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Pancreatic cancer linked to processed meat

A study published in the British Journal of Cancer has suggested a link between processed meat and pancreatic cancer.

Posted : 16 January 2012

Researchers from Sweden analysed the data from 11 trials and almost 7,000 patients with the disease and found that eating just 50g extra of processed meat per day can increase risk of developing pancreatic cancer by 19 per cent.

However the risk of developing pancreatic cancer, one of the most aggressive and deadly cancers, remains comparatively low: according to Cancer Research UK, one in 77 men will get it in their lifetime, and one in 79 women.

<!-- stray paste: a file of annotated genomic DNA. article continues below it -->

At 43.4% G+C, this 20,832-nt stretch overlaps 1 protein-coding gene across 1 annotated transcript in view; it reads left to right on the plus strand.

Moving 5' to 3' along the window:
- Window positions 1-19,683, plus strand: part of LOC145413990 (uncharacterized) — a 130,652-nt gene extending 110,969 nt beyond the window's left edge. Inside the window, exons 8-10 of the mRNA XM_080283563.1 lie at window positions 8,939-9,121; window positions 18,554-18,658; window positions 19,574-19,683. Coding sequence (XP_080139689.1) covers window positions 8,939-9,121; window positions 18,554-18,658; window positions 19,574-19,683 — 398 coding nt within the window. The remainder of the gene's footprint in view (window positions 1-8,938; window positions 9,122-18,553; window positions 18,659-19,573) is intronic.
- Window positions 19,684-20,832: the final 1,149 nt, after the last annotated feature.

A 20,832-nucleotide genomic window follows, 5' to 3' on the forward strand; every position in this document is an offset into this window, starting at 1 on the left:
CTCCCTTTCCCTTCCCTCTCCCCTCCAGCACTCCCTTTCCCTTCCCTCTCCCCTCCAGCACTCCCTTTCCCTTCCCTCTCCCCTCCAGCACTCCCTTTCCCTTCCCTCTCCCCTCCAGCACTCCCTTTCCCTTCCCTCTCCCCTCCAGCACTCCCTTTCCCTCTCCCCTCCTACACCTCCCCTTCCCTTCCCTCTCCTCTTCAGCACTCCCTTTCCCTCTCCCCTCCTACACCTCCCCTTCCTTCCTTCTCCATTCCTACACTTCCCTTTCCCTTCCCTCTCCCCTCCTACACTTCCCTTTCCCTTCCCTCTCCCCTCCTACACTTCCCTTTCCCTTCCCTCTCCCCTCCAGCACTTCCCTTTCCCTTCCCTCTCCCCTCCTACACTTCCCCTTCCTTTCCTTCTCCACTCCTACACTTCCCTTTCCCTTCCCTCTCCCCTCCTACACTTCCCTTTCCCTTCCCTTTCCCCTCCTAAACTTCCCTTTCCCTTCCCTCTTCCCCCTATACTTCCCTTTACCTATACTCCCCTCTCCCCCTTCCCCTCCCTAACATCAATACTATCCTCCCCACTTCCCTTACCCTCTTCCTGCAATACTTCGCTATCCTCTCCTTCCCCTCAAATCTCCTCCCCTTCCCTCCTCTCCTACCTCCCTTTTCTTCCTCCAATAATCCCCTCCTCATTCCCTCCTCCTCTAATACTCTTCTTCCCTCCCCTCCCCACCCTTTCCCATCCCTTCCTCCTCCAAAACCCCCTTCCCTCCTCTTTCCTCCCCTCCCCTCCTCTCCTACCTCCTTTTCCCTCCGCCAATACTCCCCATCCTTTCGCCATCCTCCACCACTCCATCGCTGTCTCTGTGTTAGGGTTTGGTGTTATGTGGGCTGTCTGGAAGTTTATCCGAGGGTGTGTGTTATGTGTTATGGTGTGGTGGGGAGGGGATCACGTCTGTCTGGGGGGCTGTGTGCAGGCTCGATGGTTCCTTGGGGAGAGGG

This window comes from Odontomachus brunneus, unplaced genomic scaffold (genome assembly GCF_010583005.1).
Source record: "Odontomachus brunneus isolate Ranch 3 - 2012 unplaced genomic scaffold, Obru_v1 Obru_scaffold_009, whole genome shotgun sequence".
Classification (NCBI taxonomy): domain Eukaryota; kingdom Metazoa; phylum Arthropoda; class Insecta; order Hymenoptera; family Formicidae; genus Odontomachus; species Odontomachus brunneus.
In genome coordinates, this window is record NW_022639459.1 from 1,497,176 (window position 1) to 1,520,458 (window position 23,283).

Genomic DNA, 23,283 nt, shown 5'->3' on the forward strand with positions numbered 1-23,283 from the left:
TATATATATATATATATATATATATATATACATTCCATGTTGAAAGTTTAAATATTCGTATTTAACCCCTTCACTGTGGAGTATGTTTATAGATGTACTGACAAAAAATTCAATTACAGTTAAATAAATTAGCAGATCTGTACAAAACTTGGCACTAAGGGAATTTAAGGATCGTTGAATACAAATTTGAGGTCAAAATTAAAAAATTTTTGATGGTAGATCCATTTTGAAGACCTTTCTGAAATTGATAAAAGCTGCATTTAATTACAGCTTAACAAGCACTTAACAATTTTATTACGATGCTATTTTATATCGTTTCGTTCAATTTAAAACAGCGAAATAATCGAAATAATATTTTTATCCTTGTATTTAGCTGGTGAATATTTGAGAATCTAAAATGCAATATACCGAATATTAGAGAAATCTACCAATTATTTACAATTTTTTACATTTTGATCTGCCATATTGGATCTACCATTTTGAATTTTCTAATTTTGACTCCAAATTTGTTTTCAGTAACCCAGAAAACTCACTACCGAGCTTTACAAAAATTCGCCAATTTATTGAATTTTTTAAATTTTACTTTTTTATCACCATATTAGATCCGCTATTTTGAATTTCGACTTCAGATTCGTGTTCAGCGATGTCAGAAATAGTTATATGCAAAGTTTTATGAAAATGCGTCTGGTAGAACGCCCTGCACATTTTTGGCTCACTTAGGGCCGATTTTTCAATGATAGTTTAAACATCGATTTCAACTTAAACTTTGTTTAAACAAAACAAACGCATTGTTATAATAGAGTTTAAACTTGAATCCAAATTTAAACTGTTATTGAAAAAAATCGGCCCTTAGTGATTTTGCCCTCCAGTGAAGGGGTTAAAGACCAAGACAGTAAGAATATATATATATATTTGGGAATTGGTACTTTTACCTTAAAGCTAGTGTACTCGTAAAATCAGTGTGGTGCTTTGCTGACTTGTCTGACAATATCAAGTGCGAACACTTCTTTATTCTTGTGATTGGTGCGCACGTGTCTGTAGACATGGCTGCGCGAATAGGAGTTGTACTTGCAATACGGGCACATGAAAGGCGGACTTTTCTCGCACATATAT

The UK government already recommends people limit their daily intake of processed meat such as sausages and bacon to 70g a day, after a link was found to bowel cancer.

“Pancreatic cancer has poor survival rates. So as well as diagnosing it early, it’s important to understand what can increase the risk of this disease,” said the study lead, Professor Susanna Larsson of the Karolinska Institute, Stockholm.

The World Cancer Research Fund (WCRF) said the report may be an early indication of another risk factor for pancreatic cancer. It says there is also “strong evidence” that being overweight or obese increases the risk of getting the disease and already advises people to cut processed meats out of their diets entirely.

“We will be re-examining the factors behind pancreatic cancer later this year as part of our Continuous Update Project, which should tell us more about the relationship between cancer of the pancreas and processed meat,” said WCRF deputy head of science Rachel Thompson.

Read the report

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